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Meta – upgrades spending plans

Meta’s shares have fallen after the group updated spending plans.
Meta - announces first-ever dividend

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Meta’s revenue rose 27% to $36.5bn in the first quarter, which was slightly better than expected, and driven by higher advertising revenue. Operating profit was up 91% to $13.8bn.

The number of people using at least one of Meta’s app on a daily basis rose 7% to 3.24bn.

The group generated free cashflow of $12.5bn in the quarter, compared to $6.9bn last year. There was net cash of $39.7bn as at the end of the quarter.

Meta has upgraded its capex target to $35-$40bn this year, as it expects to “aggressively” invest in its AI research and development ambitions.

The group also said it’s actively monitoring the regulatory landscape.

The shares fell 13.9% in pre-market trading.

Our view

If the market reaction to first quarter results taught us anything, it’s that for all Meta’s bold AI plans, it can’t afford to take its eye off the nucleus of the business – its core digital advertising activities.

That doesn’t mean ignoring AI, but it does mean that spending needs to be targeted and in-line with a clear strategic view. The ‘see what sticks’ method of years gone by won’t be tolerated by the investor base. Meta’s resources are vast, but not infinite, and its digital advertising market share needs defending at all costs, and that means being disciplined first, but in tandem with some moon shots in the background. The language around spending plans has become bolder once more, and this could be what’s spooked markets.

Substantial investment in AI does have the ability to hugely improve engagement with its platforms, and therefore the amount marketers are prepared to pay for ad space. The group has indeed surpassed expectations in a time when digital advertising uncertainty remains rife, so we’re not knocking progress.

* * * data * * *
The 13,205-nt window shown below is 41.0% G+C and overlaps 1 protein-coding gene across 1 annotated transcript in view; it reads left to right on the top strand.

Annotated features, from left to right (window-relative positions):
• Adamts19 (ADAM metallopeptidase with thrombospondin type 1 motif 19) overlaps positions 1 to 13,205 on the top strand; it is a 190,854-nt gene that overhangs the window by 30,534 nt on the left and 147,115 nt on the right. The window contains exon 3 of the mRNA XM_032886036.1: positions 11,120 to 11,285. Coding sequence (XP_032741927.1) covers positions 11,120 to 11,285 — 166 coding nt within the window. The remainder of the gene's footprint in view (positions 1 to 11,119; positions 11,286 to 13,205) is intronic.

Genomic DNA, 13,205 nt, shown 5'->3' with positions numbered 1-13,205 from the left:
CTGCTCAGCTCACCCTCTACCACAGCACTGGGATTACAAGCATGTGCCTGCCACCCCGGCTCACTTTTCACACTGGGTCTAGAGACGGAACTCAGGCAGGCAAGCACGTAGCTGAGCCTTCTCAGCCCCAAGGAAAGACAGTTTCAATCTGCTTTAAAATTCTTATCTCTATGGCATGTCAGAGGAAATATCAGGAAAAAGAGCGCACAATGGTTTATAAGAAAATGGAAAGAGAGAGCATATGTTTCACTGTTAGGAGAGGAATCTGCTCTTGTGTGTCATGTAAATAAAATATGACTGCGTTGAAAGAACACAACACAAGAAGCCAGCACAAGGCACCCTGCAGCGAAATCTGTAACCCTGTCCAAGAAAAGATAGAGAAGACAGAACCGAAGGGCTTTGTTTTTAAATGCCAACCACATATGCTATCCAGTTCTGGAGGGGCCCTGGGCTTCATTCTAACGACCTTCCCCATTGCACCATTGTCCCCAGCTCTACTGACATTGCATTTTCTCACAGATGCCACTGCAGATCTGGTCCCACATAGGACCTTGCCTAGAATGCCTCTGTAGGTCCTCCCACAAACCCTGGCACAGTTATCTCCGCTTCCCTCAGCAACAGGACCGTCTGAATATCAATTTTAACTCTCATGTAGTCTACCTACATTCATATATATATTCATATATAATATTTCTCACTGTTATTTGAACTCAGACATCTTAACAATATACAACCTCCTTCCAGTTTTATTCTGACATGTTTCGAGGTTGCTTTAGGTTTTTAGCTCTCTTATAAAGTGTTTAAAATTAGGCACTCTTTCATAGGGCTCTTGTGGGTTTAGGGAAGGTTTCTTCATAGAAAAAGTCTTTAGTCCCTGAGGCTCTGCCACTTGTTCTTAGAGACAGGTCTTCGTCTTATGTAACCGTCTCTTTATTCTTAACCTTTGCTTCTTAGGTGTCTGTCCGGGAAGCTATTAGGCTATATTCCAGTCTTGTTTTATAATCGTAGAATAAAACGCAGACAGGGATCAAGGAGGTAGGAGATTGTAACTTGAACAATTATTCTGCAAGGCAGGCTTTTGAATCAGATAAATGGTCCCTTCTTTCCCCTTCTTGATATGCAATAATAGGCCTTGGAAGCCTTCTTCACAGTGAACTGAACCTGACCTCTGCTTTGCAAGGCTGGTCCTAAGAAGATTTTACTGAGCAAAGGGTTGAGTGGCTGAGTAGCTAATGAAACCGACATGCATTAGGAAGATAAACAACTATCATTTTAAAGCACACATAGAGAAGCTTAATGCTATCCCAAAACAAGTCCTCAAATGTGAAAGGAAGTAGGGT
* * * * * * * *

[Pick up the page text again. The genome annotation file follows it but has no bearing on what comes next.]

The other grand plan - the Metaverse - is still churning away in the background - it's not been given up. And we continue to think there could be exciting times ahead, it's just difficult to predict when the good times might roll - and there are likely to be ups and downs along the way.

Looking further ahead, we see the biggest risk as regulatory, with Meta admitting it continues to monitor the landscape. Biden’s anti-tech stance could accelerate if he’s handed another term, with outcomes on a broad spectrum. One end could see verbal slaps on the wrist, the other extreme could be the forced breakup of conglomerates like Meta, if they’re deemed to have too much influence or are contributing to anticompetitive practice. The reality would likely be somewhere in the middle.

Meta generates bucket loads of free cash flow and the balance sheet is in good order, so it has the firepower to invest for growth and stomach ups and downs. The market will instead remain focussed on how well the group's managing the balancing act between margin growth and nurturing outside bets.

Meta remains a force to be reckoned with, and its scale can’t be overstated. But we’re disappointed to see Zuckerberg rowing back on the newfound, and well-received, focus on the core business quite so soon. The newly instated dividend does mean investors are being paid a little to wait and see how the AI plans pan out, but we’d argue that’s probably not enough.

Meta key facts

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Written by
Sophie Lund-Yates
Sophie Lund-Yates
Lead Equity Analyst

Sophie is a lead on our Equity Research team, providing research and regular articles on a selection of individual companies and wider sectors. Sophie's specialities are Retail, Fast Moving Consumer Goods (FMCG), Aerospace & Defence as well as a few of the big tech names including Facebook and Apple.

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Article history
Published: 25th April 2024